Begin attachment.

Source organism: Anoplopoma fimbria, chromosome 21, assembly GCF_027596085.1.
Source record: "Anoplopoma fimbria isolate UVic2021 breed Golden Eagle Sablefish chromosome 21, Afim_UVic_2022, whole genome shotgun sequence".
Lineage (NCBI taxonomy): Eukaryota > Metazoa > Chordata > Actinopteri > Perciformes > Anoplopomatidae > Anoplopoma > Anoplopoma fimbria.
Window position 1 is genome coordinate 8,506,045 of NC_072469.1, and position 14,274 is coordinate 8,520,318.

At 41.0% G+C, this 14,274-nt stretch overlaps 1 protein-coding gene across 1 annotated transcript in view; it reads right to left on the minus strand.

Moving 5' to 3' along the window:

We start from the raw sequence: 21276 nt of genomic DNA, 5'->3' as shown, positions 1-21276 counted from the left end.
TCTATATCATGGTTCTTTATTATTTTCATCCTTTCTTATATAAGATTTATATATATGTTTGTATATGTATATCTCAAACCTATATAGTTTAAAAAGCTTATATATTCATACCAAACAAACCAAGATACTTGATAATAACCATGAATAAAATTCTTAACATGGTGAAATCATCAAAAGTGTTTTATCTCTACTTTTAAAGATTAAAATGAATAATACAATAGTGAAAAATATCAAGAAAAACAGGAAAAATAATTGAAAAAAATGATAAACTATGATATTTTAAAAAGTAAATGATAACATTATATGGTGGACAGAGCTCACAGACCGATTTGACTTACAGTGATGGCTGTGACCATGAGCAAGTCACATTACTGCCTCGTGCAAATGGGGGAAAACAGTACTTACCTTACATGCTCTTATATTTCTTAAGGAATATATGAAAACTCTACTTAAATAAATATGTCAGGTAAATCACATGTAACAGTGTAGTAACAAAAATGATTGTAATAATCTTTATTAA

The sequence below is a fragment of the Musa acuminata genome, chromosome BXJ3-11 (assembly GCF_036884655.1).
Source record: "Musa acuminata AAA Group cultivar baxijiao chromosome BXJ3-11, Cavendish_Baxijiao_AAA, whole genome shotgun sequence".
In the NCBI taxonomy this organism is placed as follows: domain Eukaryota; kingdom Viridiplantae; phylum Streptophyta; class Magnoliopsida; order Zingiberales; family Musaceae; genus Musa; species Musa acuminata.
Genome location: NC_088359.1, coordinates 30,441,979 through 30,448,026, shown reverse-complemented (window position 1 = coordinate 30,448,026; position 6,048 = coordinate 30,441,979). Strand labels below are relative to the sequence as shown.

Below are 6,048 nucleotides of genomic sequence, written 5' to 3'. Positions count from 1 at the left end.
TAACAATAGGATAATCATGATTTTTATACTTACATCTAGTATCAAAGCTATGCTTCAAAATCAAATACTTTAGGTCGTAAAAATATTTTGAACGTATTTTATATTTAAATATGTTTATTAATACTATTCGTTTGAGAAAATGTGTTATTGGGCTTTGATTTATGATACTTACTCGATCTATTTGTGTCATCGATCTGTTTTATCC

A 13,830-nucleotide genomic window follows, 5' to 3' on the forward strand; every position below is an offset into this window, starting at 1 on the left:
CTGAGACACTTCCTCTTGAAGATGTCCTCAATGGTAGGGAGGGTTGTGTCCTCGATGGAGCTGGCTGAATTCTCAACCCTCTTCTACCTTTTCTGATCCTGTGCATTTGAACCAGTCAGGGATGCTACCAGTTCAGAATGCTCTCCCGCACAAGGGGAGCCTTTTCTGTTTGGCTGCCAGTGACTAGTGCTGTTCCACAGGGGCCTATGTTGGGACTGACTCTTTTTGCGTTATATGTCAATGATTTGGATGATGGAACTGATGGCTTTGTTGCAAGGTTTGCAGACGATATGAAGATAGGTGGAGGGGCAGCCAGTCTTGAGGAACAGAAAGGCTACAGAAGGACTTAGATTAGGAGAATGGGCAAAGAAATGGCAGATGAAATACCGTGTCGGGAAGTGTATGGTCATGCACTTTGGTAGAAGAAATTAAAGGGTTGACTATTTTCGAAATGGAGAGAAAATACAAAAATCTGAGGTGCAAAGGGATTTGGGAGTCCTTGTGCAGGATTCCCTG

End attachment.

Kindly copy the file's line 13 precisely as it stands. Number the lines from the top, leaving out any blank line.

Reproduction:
Below are 6,048 nucleotides of genomic sequence, written 5' to 3'. Positions count from 1 at the left end.